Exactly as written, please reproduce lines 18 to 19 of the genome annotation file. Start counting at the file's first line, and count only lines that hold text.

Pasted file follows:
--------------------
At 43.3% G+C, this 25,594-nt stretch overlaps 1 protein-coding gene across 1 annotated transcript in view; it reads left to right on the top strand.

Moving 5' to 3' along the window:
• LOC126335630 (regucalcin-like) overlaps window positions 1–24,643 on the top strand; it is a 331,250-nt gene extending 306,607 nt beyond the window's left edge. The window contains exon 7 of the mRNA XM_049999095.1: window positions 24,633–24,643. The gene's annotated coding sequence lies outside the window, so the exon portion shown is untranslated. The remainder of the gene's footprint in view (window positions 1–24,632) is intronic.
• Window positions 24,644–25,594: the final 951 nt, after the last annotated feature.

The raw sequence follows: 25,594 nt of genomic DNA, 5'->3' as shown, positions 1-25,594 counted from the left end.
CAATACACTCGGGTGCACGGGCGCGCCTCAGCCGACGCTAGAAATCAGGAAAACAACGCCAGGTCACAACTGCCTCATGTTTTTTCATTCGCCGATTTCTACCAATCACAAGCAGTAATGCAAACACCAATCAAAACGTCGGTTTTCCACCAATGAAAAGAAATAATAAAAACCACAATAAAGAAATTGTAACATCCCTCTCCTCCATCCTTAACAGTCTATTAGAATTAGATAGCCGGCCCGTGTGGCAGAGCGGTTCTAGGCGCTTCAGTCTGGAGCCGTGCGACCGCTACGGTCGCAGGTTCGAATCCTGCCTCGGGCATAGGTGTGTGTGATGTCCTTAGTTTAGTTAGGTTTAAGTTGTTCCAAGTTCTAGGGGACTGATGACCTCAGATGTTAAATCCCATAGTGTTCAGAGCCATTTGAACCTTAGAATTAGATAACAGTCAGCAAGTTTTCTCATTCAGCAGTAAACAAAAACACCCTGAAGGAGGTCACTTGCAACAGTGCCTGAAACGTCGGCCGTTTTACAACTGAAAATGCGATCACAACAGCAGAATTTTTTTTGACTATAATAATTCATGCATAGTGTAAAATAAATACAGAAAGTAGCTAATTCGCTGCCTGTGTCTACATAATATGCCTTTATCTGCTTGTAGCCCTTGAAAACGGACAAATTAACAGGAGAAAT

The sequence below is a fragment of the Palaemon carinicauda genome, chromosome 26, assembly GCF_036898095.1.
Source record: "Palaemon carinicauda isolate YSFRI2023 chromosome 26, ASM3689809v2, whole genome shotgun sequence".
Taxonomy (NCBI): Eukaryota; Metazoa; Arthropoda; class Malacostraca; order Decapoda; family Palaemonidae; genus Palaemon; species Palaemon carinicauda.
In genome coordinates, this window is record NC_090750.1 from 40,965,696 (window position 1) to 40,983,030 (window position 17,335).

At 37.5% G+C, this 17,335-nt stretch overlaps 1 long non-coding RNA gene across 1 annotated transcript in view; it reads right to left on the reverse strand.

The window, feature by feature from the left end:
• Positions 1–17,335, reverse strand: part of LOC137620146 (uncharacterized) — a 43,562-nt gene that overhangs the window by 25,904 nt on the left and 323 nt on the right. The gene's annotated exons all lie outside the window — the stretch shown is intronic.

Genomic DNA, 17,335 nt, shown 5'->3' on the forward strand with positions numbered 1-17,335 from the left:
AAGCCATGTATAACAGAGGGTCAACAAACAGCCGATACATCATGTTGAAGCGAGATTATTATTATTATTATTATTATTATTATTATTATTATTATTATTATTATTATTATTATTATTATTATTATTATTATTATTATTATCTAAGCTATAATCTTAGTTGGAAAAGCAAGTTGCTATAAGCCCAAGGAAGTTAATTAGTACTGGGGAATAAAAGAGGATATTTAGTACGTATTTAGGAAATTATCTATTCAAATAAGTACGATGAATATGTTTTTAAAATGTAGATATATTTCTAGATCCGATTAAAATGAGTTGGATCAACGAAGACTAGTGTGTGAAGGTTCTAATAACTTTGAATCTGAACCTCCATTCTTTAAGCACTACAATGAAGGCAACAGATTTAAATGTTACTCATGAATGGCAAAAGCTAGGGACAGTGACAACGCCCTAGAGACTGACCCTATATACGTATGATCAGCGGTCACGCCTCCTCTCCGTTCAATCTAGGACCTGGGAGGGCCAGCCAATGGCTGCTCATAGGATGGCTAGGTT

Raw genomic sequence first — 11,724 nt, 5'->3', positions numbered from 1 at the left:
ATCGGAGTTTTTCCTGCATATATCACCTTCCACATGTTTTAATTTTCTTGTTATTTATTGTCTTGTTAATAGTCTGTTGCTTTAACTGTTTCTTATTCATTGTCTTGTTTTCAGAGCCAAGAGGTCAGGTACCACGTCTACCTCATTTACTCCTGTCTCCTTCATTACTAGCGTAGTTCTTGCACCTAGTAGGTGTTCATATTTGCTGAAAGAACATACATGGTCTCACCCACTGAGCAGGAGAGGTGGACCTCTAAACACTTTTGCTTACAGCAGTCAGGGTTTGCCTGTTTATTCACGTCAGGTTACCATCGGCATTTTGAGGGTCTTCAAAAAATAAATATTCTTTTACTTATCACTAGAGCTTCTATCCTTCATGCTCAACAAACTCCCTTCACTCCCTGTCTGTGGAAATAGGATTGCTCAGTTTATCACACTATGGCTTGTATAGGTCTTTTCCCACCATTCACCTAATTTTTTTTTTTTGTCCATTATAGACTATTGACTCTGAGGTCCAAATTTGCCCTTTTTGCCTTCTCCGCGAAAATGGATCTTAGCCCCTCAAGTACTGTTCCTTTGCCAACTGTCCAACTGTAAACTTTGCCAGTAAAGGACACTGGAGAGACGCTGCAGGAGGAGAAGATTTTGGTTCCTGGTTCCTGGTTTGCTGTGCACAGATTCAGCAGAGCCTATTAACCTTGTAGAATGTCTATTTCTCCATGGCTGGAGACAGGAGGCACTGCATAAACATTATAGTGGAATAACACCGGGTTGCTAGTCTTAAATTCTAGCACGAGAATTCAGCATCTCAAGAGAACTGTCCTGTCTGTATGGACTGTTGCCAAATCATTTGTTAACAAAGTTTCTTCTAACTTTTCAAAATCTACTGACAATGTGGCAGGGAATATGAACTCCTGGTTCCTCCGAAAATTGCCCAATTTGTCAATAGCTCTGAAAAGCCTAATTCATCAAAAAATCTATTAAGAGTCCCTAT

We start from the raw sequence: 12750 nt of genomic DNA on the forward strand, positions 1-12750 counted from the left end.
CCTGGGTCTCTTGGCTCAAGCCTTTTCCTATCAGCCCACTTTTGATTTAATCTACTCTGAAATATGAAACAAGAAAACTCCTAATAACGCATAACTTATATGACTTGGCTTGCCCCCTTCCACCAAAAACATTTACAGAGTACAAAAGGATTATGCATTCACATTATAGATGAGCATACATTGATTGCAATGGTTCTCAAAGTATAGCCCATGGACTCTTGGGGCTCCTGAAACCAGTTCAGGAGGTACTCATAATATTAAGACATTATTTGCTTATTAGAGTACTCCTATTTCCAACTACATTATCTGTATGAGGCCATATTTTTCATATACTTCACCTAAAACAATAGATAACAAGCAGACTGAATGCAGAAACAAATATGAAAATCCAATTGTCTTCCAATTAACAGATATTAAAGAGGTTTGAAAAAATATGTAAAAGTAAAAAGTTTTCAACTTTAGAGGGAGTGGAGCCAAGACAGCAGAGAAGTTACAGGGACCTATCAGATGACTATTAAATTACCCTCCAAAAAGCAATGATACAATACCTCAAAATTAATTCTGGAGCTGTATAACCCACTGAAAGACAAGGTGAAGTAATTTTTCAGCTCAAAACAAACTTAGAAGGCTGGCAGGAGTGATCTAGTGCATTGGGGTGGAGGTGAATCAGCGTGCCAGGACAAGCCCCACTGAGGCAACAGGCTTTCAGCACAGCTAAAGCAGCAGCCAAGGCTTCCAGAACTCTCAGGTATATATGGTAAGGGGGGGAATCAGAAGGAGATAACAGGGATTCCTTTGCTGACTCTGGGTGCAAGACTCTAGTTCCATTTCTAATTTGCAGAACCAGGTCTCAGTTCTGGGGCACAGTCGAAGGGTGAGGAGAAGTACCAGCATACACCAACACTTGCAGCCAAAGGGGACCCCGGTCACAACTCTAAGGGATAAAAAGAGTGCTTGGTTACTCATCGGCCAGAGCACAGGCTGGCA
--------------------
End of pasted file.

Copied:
We start from the raw sequence: 12750 nt of genomic DNA on the forward strand, positions 1-12750 counted from the left end.
CCTGGGTCTCTTGGCTCAAGCCTTTTCCTATCAGCCCACTTTTGATTTAATCTACTCTGAAATATGAAACAAGAAAACTCCTAATAACGCATAACTTATATGACTTGGCTTGCCCCCTTCCACCAAAAACATTTACAGAGTACAAAAGGATTATGCATTCACATTATAGATGAGCATACATTGATTGCAATGGTTCTCAAAGTATAGCCCATGGACTCTTGGGGCTCCTGAAACCAGTTCAGGAGGTACTCATAATATTAAGACATTATTTGCTTATTAGAGTACTCCTATTTCCAACTACATTATCTGTATGAGGCCATATTTTTCATATACTTCACCTAAAACAATAGATAACAAGCAGACTGAATGCAGAAACAAATATGAAAATCCAATTGTCTTCCAATTAACAGATATTAAAGAGGTTTGAAAAAATATGTAAAAGTAAAAAGTTTTCAACTTTAGAGGGAGTGGAGCCAAGACAGCAGAGAAGTTACAGGGACCTATCAGATGACTATTAAATTACCCTCCAAAAAGCAATGATACAATACCTCAAAATTAATTCTGGAGCTGTATAACCCACTGAAAGACAAGGTGAAGTAATTTTTCAGCTCAAAACAAACTTAGAAGGCTGGCAGGAGTGATCTAGTGCATTGGGGTGGAGGTGAATCAGCGTGCCAGGACAAGCCCCACTGAGGCAACAGGCTTTCAGCACAGCTAAAGCAGCAGCCAAGGCTTCCAGAACTCTCAGGTATATATGGTAAGGGGGGGAATCAGAAGGAGATAACAGGGATTCCTTTGCTGACTCTGGGTGCAAGACTCTAGTTCCATTTCTAATTTGCAGAACCAGGTCTCAGTTCTGGGGCACAGTCGAAGGGTGAGGAGAAGTACCAGCATACACCAACACTTGCAGCCAAAGGGGACCCCGGTCACAACTCTAAGGGATAAAAAGAGTGCTTGGTTACTCATCGGCCAGAGCACAGGCTGGCA